Azure AD Domain Services (AADDS) – min /28 – Network planning and connections for Azure AD Domain Services | Microsoft Docs

Azure SQL Managed Instance (SQL MI) – min /27 – https://docs.microsoft.com/en-us/azure/sql-database/sql-database-managed-instance-determine-size-vnet-subnet

App Services (Web Apps, Functions, API Apps) – min /27 – https://docs.microsoft.com/en-us/azure/app-service/web-sites-integrate-with-vnet

App Service Environment – /24 – https://docs.microsoft.com/en-us/azure/app-service/environment/network-info

Logic Apps integration service – /27 – https://docs.microsoft.com/en-us/azure/logic-apps/connect-virtual-network-vnet-isolated-environment#set-up-network-ports

API Management – min /29 – https://docs.microsoft.com/en-us/azure/api-management/api-management-using-with-vnet#–subnet-size-requirement

Azure Kubernetes Service (AKS) – depends on node count –  https://docs.microsoft.com/en-us/azure/aks/configure-azure-cni#plan-ip-addressing-for-your-cluster

Azure Container Instances (ACI) – /29 – https://docs.microsoft.com/en-us/azure/container-instances/container-instances-vnet

Azure Databricks – Requires 2 subnets (Public/Private) – min of two /26 – https://docs.azuredatabricks.net/administration-guide/cloud-configurations/azure/vnet-inject.html#virtual-network-requirements

Azure NetApp Files – /28 – https://docs.microsoft.com/en-us/azure/azure-netapp-files/azure-netapp-files-delegate-subnet

Azure Dedicated HSM – /28 – https://docs.microsoft.com/en-us/azure/dedicated-hsm/networking#subnets

Azure VMware Solutions – /22 – https://docs.microsoft.com/en-us/azure/azure-vmware/tutorial-network-checklist#routing-and-subnet-considerations

Azure Spring Cloud – /28 – Deploy Azure Spring Cloud in a virtual network | Microsoft Docs

Notes

Microsoft has added a list of services that can be injected into Virtual Networks as well here: https://docs.microsoft.com/en-us/azure/virtual-network/virtual-network-for-azure-services#services-that-can-be-deployed-into-a-virtual-network

How to update Home Assistant Docker Container

Continuing from my previous guide on how to setup Home Assistant + Docker + Z-Wave + Raspberry Pi, this tutorial will show you how to update Home Assistant to the latest version. Updating Home Assistant to the latest version is critical to ensure you have the latest bug fixes, integrations, and security patches.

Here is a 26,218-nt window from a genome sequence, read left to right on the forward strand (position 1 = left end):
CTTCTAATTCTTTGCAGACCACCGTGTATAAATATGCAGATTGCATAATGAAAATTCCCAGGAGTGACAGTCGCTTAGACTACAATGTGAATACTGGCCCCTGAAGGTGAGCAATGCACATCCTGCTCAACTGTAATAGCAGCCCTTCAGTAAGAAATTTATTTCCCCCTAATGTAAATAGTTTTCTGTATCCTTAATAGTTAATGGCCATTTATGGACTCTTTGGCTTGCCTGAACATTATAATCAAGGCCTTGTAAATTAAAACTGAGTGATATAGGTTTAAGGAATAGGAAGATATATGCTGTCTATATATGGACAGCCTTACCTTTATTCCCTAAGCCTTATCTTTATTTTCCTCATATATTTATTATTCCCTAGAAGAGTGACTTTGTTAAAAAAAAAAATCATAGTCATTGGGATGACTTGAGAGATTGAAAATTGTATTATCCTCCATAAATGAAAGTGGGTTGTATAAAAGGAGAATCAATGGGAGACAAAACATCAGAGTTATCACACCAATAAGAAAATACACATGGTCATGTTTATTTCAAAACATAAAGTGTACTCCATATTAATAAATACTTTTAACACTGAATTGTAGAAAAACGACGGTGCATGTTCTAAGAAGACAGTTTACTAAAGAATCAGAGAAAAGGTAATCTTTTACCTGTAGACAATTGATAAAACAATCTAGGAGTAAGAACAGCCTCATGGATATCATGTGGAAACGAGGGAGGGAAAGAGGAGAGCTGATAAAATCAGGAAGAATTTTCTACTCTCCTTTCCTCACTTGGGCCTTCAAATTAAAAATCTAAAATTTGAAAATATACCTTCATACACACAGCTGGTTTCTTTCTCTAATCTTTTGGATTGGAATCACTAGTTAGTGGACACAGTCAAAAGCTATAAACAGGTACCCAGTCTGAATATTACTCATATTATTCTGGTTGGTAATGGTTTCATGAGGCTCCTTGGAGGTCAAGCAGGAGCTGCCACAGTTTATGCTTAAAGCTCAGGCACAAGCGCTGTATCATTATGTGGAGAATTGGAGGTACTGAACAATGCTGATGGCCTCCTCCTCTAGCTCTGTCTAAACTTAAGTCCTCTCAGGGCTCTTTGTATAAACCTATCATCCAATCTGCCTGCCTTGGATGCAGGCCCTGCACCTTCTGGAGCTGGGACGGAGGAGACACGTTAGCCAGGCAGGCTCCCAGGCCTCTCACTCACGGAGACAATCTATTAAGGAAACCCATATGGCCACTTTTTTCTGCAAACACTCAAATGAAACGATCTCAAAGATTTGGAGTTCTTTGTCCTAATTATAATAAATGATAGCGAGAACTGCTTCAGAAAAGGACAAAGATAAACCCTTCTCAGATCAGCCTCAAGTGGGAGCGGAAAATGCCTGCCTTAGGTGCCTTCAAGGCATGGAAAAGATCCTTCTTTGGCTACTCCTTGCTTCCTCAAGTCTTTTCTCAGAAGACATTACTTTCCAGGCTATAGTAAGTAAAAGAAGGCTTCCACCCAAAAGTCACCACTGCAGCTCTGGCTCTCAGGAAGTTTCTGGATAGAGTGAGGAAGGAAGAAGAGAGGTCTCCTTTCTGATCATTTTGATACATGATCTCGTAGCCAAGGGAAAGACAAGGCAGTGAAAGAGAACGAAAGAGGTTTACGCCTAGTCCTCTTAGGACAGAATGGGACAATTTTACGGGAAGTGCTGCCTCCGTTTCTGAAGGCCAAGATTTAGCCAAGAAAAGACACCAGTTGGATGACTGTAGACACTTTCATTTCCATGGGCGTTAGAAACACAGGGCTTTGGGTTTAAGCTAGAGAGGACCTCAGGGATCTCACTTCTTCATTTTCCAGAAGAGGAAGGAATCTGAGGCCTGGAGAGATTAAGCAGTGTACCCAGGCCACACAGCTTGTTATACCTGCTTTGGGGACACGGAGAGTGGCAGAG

Note: during the update your devices will continue to work fine, but please note any automations or access to the application will not be available, so it’s recommended to do this during a time that you know no automations will be running.

Validate your current version

Navigate to the Developer Tools section of Home Assistant. Here you can validate the latest version you currently have deployed.

Get the current name of your container and version

sudo docker ps

In running this command, note the NAME of your container as well as the IMAGE.

Stop and delete the container

Replace the name of the container in the command below with the value you had.

sudo docker stop home-assistant
sudo docker rm home-assistant

Update packages

Some versions of HA require newer versions of Python, Docker, etc. I may consider updating to latest package versions first.

sudo apt-get update
sudo apt-get upgrade

Pull the latest container from Docker Hub

Replace the value below with your IMAGE value you documented in the previous steps.

sudo docker pull homeassistant/raspberrypi4-homeassistant:stable

Deploy the container

Make sure your replace the name and value of the image with the values in the previous step. In addition, ensure you specify the correct path to where you existing configuration files exist to have the container load your existing configurations.

sudo docker run --init -d --restart=always --name="home-assistant" -e "TZ=America/Chicago" --device=/dev/ttyACM0 -v /home/docker/home-assistant:/config --net=host homeassistant/raspberrypi4-homeassistant:stable